In 2005, the Police and Justice Museum in Sydney had an exhibition of police photographs from the early twentieth century. One of these that caught the eye of author Pip Smith was of a man called Harry Crawford, arrested for murder. It turned out that Crawford was actually a woman, Eugenia Falleni, who had been passing herself off as Crawford since 1899. Crawford/Falleni was arrested and convicted for the murder of one of his wives, although the circumstances surrounding this case were vague and sensationalised by its protagonist, known in the media as the “man-woman”. Pip Smith has taken the bare bones of this story and contemporaneous transcripts and newspaper articles to fashion a captivating version of Falleni’s life.
Half Wild works in four distinct sections. The first, and most successful of these is the first person narration of Falleni’s childhood in New Zealand. Falleni was one of a brood of Italian children literally running wild on the streets of Wellington and even then battling with her identity and sexuality. This section of the book is rambunctious, sometimes surreal, and utterly engaging, although disturbing in parts. The short second section is Falleni’s reinvention of herself into the Scottish immigrant Harry Crawford as she moved from New Zealand to Sydney.
The bulk of the rest of the narrative is told by a range of voices and a dramatis personae that precedes it helps understand who they all are. Smith creates a patchwork of voices and impressions of Crawford/Falleni which include the son of his/her missing wife, his daughter and the police. This culminates in transcripts from Falleni’s trial for the murder of her first wife. Throughout this period Falleni maintained her innocence and Smith makes sure that the crime remains ambiguous. It is never certain that the burnt body found on the banks of the Lane Cove River was Falleni/Crawford’s wife. Nor is the evidence against her ever anything other than circumstantial. The final section is in the final years of Falleni’s life when she has reinvented herself again as Jean Ford and finds herself leaving prison.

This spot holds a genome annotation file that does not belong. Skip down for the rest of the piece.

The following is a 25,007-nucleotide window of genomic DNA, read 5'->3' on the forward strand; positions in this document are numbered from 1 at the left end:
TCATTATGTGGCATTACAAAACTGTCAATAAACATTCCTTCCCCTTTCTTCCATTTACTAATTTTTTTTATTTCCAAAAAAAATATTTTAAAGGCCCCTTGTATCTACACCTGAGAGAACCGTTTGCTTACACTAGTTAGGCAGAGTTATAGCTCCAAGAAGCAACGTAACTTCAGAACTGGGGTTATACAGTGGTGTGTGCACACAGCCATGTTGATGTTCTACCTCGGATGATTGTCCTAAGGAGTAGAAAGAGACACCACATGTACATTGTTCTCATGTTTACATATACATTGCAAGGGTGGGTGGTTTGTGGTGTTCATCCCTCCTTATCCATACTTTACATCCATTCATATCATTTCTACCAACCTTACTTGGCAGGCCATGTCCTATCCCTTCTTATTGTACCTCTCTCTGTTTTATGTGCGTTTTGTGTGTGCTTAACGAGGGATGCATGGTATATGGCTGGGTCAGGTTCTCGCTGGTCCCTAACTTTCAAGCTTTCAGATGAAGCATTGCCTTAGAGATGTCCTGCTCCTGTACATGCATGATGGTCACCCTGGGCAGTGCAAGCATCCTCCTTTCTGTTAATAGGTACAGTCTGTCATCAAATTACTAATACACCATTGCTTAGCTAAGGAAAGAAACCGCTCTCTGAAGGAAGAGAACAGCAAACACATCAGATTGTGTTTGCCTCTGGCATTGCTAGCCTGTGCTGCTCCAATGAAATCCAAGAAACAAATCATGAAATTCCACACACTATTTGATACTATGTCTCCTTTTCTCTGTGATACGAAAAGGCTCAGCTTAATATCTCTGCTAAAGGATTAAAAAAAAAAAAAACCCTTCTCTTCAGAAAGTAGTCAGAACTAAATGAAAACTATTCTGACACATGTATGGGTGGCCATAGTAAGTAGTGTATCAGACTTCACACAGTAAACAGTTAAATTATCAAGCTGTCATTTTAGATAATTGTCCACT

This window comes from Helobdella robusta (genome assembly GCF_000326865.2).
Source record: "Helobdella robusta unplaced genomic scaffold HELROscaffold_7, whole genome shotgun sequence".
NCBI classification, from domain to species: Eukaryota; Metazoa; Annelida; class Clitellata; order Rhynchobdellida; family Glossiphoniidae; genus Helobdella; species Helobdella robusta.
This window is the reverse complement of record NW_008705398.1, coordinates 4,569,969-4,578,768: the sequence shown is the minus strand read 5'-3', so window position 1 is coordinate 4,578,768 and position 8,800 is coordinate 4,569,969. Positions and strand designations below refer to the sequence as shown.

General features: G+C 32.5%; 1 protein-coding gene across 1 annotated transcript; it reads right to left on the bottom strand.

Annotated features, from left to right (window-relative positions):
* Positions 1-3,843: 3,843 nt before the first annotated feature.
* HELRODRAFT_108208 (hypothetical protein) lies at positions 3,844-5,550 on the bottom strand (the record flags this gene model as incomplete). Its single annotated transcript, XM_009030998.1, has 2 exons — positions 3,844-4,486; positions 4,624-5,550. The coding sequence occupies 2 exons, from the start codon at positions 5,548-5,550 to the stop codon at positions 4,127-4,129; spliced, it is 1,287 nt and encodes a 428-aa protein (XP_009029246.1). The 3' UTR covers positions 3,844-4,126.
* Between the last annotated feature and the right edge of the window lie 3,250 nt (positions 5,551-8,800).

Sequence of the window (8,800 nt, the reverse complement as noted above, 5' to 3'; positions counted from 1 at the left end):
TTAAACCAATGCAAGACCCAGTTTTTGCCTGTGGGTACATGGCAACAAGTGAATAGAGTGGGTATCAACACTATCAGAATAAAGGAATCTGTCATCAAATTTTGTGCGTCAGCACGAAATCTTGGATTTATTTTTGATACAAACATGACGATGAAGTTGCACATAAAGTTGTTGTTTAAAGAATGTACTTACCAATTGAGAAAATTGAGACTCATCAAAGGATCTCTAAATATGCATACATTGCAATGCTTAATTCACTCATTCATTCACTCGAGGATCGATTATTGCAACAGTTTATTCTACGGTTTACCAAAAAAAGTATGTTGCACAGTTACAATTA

Half Wild is disorienting but deliberately so. Falleni starts as a fabulist with a healthy imagination and that aspect of her personality, her mercurial nature is the only constant. Smith shifts the narrative style to reflect Falleni’s reinvention of herself which gives multiple views of the character but never anything frim to really grasp onto.
As the same time, Smith delivers a strong feeling of time and place – both Wellington in the 1880s and Sydney in the 1910s – both through her descriptions of those places and period detail but also through the speech and attitudes of her various narrators.
Half Wild is a brave experiment that for the most part comes off. The story is always strongest when seeing the world through Falleni’s point of view and starts to run out of puff a bit when it constantly shifts point of view through the third section. But overall this is a fascinating exploration of a fascinating character and an extremely strong and unique debut.